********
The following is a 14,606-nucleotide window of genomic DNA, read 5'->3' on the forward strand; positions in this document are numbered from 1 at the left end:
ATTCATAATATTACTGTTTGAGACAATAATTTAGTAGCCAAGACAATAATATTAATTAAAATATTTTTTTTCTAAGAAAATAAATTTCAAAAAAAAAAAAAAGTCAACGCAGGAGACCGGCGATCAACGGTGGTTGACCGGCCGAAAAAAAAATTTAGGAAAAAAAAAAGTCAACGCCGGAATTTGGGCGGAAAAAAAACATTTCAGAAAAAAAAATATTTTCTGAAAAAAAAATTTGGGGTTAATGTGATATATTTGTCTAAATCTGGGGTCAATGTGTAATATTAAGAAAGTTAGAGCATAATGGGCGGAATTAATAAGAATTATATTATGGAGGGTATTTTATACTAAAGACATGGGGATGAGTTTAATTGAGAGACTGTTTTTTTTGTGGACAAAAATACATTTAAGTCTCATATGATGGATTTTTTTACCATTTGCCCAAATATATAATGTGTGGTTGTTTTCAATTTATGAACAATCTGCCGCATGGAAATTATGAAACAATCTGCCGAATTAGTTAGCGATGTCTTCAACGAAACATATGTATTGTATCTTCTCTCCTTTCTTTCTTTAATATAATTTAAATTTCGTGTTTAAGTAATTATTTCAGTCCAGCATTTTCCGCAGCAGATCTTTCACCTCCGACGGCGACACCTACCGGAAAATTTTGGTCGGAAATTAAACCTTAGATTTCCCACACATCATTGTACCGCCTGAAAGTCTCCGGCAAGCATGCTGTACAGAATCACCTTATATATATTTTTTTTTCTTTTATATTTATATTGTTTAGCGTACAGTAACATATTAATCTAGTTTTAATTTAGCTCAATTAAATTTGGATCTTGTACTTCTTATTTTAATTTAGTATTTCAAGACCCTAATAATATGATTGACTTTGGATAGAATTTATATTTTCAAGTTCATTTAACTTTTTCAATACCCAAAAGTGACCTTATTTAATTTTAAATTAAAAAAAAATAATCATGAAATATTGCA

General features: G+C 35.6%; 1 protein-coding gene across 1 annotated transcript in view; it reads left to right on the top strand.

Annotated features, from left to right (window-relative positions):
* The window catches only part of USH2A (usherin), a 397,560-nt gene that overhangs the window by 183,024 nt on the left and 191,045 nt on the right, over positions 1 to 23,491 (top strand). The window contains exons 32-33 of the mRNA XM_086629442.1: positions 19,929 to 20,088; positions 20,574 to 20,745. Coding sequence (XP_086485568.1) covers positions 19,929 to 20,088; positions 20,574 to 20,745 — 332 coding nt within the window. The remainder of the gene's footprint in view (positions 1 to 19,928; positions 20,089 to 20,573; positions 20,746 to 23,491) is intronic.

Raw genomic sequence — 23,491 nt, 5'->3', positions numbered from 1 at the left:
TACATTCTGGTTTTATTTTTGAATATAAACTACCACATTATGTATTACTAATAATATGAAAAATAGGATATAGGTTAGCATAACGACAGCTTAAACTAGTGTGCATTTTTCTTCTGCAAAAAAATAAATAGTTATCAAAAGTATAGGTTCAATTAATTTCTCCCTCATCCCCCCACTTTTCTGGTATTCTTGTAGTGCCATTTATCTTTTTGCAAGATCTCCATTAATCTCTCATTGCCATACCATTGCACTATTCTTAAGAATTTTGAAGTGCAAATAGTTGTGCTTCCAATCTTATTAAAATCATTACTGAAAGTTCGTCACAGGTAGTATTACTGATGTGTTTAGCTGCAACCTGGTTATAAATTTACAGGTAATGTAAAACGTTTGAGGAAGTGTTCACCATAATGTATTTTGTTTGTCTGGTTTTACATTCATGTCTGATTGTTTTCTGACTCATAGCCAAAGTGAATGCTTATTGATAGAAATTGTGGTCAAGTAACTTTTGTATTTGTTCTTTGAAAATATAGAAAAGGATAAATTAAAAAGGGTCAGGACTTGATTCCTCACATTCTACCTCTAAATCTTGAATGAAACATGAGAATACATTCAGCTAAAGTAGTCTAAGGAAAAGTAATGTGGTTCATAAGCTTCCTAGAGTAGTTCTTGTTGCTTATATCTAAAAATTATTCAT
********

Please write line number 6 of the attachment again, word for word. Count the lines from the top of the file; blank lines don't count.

Raw genomic sequence — 23,491 nt, 5'->3', positions numbered from 1 at the left: